IE Domain Registry will celebrate Ireland's Internet Day on October 25 in Gorey, Co Wexford, which has been chosen as Ireland's Digital Town 2018..

IEDR Announces ‘Digital Town’ Initiative for Internet Day 2018

IE Domain Registry has announced a new ‘Digital Town’ initiative for Internet Day 2018 which will be celebrated in Ireland on 25 October.

The company, which manages the .IE national domain for Ireland, has selected Gorey, Co Wexford, as this year’s Digital Town. The Digital Town initiative seeks to highlight the economic, social and cultural benefits of the internet to towns across the country, and to ensure SMEs and local economies are realising the full potential of the digital age, particularly e-commerce.

Gorey has been chosen for its achievements in cultivating a truly digital environment in the town, and for its ongoing successes in fully embracing digital for its residents and for local business. IE Domain Registry believes that through showcasing its efforts, Gorey can inspire Irish towns to begin their journey to becoming fully digital.

IEDR data shows a 29% growth in new .IE domain registrations in the town in 2017 and this growth has continued through the first half of 2018.

Bringing local towns online

Ireland’s e-commerce economy is worth €12.3 billion, but just 3 in 10 SMEs (30%) can take sales orders, and even fewer can actually process payments for transactions through their website (26%). Almost two-thirds (61%) of SMEs do not promote their services online and just 1 in 10 SMEs have taken part in a digital skills training or business funding programme.

The benefits of being online apply to the whole of society; businesses, community groups and citizens. Adding digital capabilities can bring great benefits to all aspects of an Irish town. They can transform the delivery of public services, making it possible to do more with the same available resources. They can enhance a workplace experience, to one that moves beyond slow paper-based processes and office systems and allow workers to be more productive and work remotely from anywhere.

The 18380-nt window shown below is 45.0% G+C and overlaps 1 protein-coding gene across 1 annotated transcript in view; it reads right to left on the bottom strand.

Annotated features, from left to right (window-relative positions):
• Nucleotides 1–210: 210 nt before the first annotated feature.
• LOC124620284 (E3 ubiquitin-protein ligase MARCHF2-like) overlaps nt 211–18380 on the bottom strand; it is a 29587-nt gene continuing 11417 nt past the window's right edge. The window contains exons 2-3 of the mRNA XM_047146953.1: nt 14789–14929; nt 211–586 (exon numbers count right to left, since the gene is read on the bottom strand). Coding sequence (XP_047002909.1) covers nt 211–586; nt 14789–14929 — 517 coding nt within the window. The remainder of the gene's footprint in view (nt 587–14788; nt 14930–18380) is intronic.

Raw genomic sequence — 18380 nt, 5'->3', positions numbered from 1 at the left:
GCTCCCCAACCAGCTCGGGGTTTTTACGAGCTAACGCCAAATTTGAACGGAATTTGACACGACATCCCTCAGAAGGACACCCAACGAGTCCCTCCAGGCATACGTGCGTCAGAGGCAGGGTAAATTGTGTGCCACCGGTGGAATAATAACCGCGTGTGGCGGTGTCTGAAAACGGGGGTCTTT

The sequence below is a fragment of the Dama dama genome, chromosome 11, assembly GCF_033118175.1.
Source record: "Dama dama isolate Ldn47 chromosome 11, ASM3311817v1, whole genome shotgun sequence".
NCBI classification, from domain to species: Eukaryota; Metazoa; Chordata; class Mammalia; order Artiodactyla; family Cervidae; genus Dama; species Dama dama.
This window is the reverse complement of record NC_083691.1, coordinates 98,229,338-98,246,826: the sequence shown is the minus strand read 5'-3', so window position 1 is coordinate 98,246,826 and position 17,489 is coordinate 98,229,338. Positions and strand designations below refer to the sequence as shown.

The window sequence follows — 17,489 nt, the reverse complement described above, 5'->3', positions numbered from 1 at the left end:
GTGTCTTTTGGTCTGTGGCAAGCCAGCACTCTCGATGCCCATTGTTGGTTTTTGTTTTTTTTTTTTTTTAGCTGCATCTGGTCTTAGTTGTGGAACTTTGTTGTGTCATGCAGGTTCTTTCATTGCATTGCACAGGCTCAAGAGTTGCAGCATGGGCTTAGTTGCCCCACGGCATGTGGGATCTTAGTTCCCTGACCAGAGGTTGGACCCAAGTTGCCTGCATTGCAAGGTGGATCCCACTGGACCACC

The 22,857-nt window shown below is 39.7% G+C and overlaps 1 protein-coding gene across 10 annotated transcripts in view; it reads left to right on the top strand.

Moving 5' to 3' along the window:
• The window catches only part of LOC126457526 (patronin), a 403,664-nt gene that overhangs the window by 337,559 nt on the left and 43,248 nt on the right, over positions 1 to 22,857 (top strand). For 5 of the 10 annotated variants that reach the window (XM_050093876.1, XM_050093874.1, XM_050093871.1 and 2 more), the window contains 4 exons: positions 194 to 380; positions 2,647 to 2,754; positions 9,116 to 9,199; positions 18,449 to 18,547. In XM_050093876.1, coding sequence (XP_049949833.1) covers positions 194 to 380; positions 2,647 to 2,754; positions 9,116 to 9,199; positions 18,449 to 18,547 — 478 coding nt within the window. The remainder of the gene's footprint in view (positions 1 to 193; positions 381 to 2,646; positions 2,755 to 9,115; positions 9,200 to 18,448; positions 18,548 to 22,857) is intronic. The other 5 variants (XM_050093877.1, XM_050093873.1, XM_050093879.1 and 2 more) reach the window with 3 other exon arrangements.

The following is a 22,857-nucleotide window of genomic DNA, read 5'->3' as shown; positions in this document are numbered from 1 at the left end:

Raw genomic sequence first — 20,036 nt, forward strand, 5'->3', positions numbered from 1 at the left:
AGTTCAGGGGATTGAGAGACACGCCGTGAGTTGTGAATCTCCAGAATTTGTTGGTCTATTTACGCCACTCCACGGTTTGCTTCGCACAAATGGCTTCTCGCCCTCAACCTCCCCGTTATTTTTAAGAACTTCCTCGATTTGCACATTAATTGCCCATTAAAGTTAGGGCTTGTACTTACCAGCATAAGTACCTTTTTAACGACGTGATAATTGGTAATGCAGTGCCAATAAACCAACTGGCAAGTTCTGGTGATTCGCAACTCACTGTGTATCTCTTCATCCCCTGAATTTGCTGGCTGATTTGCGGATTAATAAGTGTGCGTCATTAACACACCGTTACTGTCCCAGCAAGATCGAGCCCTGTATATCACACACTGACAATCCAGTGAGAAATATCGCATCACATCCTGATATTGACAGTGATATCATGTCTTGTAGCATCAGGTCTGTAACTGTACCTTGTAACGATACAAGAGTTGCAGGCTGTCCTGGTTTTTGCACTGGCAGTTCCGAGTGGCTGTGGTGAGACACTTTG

From a social perspective, connecting people through digital fosters a sense of community and positivity, with research showing that 78% feel more connected and 80% feel happier when using digital technology.

Gorey, Digital Town 2018

Gorey has already made significant strides in cultivating and encouraging digital transformation.

Over the next four weeks, IE Domain Registry—working with Wexford County Council, tech co-working space The Hatch Lab, and Gorey Chamber of Commerce—will plan and oversee a number of initiatives aimed at showcasing Gorey and developing additional digital skills and know-how for the people and organisations of the town.

This work will culminate in the official launch and celebration of Internet Day 2018 in Gorey town centre on 25 October. Now in its fourth year, Ireland’s Internet Day aims to promote awareness, knowledge, use and understanding of the internet among citizens, businesses and communities.

Significant Advances

Commenting today, David Curtin, Chief Executive of IE Domain Registry, said: “We are delighted to celebrate Ireland’s fourth Internet Day in Gorey, Co. Wexford, a town that is actively embracing digital and the possibilities of the internet.

“Gorey has made significant advances in cultivating a digital environment. The arrival of high-speed broadband in the town has stimulated a significant increase in digital activity. This includes the launch of the tech co-working space, The Hatch Lab, earlier this year. Gorey Chamber of Commerce is taking a leadership role and has been pro-active in driving many projects to develop the digital economy, including actively promoting the ‘de-commute programme’ and encouraging enterprise investment in the area.

About International Internet Day

International Internet Day is celebrated worldwide every year on 29 October. Since 2005, the day has been celebrated to commemorate a momentous day in the history of telecommunications and technology: the sending of the first electronic message—the characters ‘L’ and ‘O’ of “LOGIN”—from one computer (in UCLA) to another (in Stanford) in 1969, by Charley Kline, a student programmer at the UCLA.

Find out more about Ireland’s Internet Day, at iedr.ie/internetday.

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